In an upscale hotel lobby in 2000, decades of petty crime, violence and state-sponsored murders finally caught up with Zeljko Raznatovic.
Raznatovic, better known as "Arkan," died in a storm of submachine-gun fire while drinking with friends and bodyguards in Belgrade's Intercontinental Hotel. The assassination ended the life of a warlord who became one of Serbian President Slobodan Milosevic's most valued henchmen in the country's civil war.
In his new book, Hunting the Tiger, journalist Christopher S. Stewart tells the story of how Arkan rose from petty criminal to head of Serbia's notorious "Tigers," a death squad that killed, raped and looted its way through the Balkans in the 1990s.
Stewart, who encountered Arkan's forces during a train trip through the Balkans in the late 1990s, provides a first-person look at Arkan's life. Though he became known in Western Europe as the "smiling bank robber" for his Houdini-like escapes from prison, Arkan eventually became one of the region's wealthiest men and married a pop star. Using his prison connections, Arkan rallied gangs of violent thugs to carry out crimes on behalf of Milosevic's regime. Arkan's "Tigers" were blamed for committing atrocities in Bosnia, Croatia and Kosovo.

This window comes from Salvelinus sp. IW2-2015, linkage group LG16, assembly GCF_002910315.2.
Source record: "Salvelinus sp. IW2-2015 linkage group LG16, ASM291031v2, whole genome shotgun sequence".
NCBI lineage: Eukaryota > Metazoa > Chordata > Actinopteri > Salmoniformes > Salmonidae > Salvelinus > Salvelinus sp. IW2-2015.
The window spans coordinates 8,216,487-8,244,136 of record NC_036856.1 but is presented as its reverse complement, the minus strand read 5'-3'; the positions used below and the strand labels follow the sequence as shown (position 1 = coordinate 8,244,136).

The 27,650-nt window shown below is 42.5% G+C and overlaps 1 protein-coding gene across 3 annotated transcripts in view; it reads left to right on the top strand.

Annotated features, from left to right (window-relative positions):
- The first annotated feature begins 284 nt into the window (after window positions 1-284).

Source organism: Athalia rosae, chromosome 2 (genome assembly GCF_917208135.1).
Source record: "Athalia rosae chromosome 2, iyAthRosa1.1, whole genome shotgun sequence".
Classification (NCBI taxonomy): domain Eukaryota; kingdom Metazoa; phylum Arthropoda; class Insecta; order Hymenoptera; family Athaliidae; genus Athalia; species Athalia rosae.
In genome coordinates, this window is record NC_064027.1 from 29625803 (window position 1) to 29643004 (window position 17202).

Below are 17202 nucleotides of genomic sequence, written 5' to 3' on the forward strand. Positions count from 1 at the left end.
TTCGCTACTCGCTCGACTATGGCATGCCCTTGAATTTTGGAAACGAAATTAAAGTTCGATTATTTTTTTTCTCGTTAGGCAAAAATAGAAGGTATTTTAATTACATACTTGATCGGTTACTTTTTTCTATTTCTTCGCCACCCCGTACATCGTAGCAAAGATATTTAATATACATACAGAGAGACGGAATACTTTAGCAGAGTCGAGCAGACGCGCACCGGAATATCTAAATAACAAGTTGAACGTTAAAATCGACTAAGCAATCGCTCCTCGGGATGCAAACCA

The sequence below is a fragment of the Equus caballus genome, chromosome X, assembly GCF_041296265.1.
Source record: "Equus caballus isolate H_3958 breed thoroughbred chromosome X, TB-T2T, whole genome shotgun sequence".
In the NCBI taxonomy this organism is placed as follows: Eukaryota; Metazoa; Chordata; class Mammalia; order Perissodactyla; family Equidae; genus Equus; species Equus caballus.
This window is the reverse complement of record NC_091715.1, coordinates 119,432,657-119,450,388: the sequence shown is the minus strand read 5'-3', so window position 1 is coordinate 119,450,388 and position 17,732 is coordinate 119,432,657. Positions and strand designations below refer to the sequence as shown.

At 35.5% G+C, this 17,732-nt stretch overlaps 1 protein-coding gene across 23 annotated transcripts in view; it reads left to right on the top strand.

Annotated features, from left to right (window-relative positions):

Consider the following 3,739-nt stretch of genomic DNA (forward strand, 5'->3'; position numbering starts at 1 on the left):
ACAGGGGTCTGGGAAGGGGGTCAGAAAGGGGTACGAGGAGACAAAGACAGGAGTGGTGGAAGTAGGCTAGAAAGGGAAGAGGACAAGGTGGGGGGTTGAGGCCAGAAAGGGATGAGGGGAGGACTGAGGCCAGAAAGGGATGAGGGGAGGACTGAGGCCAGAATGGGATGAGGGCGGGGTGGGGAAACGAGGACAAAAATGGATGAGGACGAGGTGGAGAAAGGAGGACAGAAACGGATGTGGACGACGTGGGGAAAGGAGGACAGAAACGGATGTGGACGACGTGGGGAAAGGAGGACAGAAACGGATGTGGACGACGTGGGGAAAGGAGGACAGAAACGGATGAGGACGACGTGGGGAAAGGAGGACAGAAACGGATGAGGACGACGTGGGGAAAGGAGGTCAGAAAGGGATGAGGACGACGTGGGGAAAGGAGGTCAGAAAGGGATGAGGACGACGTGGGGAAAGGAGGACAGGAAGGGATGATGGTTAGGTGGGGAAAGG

But in 1999, as NATO bombs fell on Belgrade, The Hague's International War Crimes Tribunal indicted Arkan for crimes against humanity. By the time he was killed the following year, several former members of Milosevic's regime had already been assassinated.
Jacki Lyden spoke with Stewart about the life and times of Serbia's feared warlord.